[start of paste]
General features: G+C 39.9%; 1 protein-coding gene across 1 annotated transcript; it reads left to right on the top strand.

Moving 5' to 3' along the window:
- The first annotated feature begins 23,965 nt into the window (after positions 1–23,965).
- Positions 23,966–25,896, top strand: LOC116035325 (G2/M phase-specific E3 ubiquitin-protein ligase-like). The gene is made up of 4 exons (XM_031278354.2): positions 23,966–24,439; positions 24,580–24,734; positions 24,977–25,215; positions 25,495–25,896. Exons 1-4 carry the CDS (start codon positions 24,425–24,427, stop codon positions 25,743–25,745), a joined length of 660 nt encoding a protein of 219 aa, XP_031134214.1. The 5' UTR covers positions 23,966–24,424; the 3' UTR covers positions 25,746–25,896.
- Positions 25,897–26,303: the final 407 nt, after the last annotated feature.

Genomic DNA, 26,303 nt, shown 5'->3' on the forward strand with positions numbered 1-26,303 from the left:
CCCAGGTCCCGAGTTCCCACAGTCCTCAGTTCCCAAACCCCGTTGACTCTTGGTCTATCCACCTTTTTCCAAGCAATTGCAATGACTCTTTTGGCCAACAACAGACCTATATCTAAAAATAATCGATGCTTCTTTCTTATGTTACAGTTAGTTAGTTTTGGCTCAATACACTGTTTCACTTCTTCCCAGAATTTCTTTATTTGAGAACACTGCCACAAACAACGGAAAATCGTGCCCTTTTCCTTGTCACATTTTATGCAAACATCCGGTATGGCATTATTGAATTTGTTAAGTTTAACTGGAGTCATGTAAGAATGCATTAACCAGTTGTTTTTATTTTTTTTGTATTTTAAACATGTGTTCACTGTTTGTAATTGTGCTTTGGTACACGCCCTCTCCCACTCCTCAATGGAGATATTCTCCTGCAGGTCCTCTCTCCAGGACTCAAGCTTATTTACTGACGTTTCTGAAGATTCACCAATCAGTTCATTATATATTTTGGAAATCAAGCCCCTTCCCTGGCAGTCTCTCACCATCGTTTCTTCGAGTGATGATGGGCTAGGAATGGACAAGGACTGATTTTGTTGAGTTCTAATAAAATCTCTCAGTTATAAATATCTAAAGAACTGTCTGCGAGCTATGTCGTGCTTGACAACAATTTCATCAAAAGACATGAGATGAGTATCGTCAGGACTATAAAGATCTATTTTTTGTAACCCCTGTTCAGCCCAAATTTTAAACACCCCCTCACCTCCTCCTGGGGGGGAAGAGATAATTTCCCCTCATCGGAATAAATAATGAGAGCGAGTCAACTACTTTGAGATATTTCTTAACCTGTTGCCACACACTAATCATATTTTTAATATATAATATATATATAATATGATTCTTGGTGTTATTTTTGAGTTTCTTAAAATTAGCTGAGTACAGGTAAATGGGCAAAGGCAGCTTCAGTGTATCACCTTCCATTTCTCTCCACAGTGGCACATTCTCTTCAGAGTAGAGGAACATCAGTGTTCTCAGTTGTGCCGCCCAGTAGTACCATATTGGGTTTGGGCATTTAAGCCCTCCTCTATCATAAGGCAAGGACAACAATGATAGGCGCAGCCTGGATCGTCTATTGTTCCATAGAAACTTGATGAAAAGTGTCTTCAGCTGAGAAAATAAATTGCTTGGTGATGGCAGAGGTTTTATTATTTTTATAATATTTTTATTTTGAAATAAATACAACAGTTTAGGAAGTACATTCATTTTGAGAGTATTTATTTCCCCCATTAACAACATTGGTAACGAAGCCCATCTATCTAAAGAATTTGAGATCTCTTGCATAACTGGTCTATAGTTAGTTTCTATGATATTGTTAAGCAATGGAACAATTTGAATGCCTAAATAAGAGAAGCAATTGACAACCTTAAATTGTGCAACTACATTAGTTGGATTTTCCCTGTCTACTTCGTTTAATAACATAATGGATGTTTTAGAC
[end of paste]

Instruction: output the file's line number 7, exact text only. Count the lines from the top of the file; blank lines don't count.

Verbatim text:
CCCAGGTCCCGAGTTCCCACAGTCCTCAGTTCCCAAACCCCGTTGACTCTTGGTCTATCCACCTTTTTCCAAGCAATTGCAATGACTCTTTTGGCCAACAACAGACCTATATCTAAAAATAATCGATGCTTCTTTCTTATGTTACAGTTAGTTAGTTTTGGCTCAATACACTGTTTCACTTCTTCCCAGAATTTCTTTATTTGAGAACACTGCCACAAACAACGGAAAATCGTGCCCTTTTCCTTGTCACATTTTATGCAAACATCCGGTATGGCATTATTGAATTTGTTAAGTTTAACTGGAGTCATGTAAGAATGCATTAACCAGTTGTTTTTATTTTTTTTGTATTTTAAACATGTGTTCACTGTTTGTAATTGTGCTTTGGTACACGCCCTCTCCCACTCCTCAATGGAGATATTCTCCTGCAGGTCCTCTCTCCAGGACTCAAGCTTATTTACTGACGTTTCTGAAGATTCACCAATCAGTTCATTATATATTTTGGAAATCAAGCCCCTTCCCTGGCAGTCTCTCACCATCGTTTCTTCGAGTGATGATGGGCTAGGAATGGACAAGGACTGATTTTGTTGAGTTCTAATAAAATCTCTCAGTTATAAATATCTAAAGAACTGTCTGCGAGCTATGTCGTGCTTGACAACAATTTCATCAAAAGACATGAGATGAGTATCGTCAGGACTATAAAGATCTATTTTTTGTAACCCCTGTTCAGCCCAAATTTTAAACACCCCCTCACCTCCTCCTGGGGGGGAAGAGATAATTTCCCCTCATCGGAATAAATAATGAGAGCGAGTCAACTACTTTGAGATATTTCTTAACCTGTTGCCACACACTAATCATATTTTTAATATATAATATATATATAATATGATTCTTGGTGTTATTTTTGAGTTTCTTAAAATTAGCTGAGTACAGGTAAATGGGCAAAGGCAGCTTCAGTGTATCACCTTCCATTTCTCTCCACAGTGGCACATTCTCTTCAGAGTAGAGGAACATCAGTGTTCTCAGTTGTGCCGCCCAGTAGTACCATATTGGGTTTGGGCATTTAAGCCCTCCTCTATCATAAGGCAAGGACAACAATGATAGGCGCAGCCTGGATCGTCTATTGTTCCATAGAAACTTGATGAAAAGTGTCTTCAGCTGAGAAAATAAATTGCTTGGTGATGGCAGAGGTTTTATTATTTTTATAATATTTTTATTTTGAAATAAATACAACAGTTTAGGAAGTACATTCATTTTGAGAGTATTTATTTCCCCCATTAACAACATTGGTAACGAAGCCCATCTATCTAAAGAATTTGAGATCTCTTGCATAACTGGTCTATAGTTAGTTTCTATGATATTGTTAAGCAATGGAACAATTTGAATGCCTAAATAAGAGAAGCAATTGACAACCTTAAATTGTGCAACTACATTAGTTGGATTTTCCCTGTCTACTTCGTTTAATAACATAATGGATGTTTTAGAC